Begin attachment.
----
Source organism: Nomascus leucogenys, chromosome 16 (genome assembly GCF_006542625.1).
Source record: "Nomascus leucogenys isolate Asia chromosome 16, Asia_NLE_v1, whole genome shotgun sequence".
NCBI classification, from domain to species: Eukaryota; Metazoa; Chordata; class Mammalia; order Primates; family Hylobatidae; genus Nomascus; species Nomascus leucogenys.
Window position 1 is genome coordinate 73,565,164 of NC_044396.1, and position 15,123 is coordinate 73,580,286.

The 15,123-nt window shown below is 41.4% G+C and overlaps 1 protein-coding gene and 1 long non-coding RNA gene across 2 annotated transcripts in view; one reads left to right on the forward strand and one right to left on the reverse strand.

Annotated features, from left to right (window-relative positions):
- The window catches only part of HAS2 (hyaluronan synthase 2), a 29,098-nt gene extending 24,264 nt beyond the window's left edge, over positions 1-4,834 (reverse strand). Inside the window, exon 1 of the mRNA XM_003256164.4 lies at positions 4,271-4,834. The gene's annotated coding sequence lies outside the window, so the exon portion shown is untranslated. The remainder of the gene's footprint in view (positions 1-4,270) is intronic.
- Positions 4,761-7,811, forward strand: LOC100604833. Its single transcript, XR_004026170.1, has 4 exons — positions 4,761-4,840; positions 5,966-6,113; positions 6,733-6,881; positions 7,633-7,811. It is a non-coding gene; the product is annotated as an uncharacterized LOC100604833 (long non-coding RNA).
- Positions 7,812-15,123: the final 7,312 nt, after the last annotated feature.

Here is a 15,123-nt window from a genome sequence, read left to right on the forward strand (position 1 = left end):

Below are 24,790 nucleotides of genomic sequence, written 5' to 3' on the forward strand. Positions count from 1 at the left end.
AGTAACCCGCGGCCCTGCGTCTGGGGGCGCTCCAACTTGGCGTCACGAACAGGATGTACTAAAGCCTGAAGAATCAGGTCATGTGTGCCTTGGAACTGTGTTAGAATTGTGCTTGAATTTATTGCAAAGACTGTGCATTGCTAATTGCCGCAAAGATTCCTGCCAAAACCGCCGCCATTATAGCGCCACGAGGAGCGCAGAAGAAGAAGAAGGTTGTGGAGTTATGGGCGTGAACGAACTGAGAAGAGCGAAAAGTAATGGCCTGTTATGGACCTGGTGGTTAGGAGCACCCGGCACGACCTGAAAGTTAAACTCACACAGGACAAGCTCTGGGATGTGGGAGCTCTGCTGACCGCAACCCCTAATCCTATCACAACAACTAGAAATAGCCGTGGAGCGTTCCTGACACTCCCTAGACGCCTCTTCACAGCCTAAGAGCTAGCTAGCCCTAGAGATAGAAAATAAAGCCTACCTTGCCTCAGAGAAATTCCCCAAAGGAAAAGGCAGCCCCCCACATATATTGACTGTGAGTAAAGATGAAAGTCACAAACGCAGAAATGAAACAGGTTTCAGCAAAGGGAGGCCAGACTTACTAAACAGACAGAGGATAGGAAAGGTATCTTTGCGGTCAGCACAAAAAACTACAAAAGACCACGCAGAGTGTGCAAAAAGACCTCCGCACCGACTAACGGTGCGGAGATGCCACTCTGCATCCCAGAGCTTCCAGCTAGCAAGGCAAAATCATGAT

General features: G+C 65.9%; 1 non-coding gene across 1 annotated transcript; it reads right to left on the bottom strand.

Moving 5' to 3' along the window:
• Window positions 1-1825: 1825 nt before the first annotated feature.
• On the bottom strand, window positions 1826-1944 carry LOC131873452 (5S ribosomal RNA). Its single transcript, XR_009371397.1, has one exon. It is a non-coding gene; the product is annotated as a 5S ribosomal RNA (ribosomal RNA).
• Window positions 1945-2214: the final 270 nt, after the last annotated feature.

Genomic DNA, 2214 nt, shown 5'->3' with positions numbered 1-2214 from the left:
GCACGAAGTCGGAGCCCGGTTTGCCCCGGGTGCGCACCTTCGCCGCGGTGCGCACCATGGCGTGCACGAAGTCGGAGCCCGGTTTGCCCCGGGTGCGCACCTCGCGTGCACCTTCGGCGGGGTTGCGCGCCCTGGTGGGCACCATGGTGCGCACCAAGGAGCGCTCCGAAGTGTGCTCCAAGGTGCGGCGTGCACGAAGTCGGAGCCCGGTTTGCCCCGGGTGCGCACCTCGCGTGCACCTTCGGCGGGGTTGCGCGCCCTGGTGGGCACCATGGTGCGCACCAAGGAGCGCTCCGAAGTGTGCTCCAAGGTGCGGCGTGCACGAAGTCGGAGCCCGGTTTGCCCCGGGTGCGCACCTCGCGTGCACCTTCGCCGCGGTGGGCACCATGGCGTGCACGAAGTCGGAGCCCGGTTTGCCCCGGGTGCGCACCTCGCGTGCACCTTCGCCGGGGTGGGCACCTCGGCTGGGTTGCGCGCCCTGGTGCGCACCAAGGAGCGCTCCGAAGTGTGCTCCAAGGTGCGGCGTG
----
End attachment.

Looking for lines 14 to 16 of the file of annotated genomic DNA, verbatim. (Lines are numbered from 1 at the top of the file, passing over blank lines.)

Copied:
Moving 5' to 3' along the window:
• Window positions 1-1825: 1825 nt before the first annotated feature.
• On the bottom strand, window positions 1826-1944 carry LOC131873452 (5S ribosomal RNA). Its single transcript, XR_009371397.1, has one exon. It is a non-coding gene; the product is annotated as a 5S ribosomal RNA (ribosomal RNA).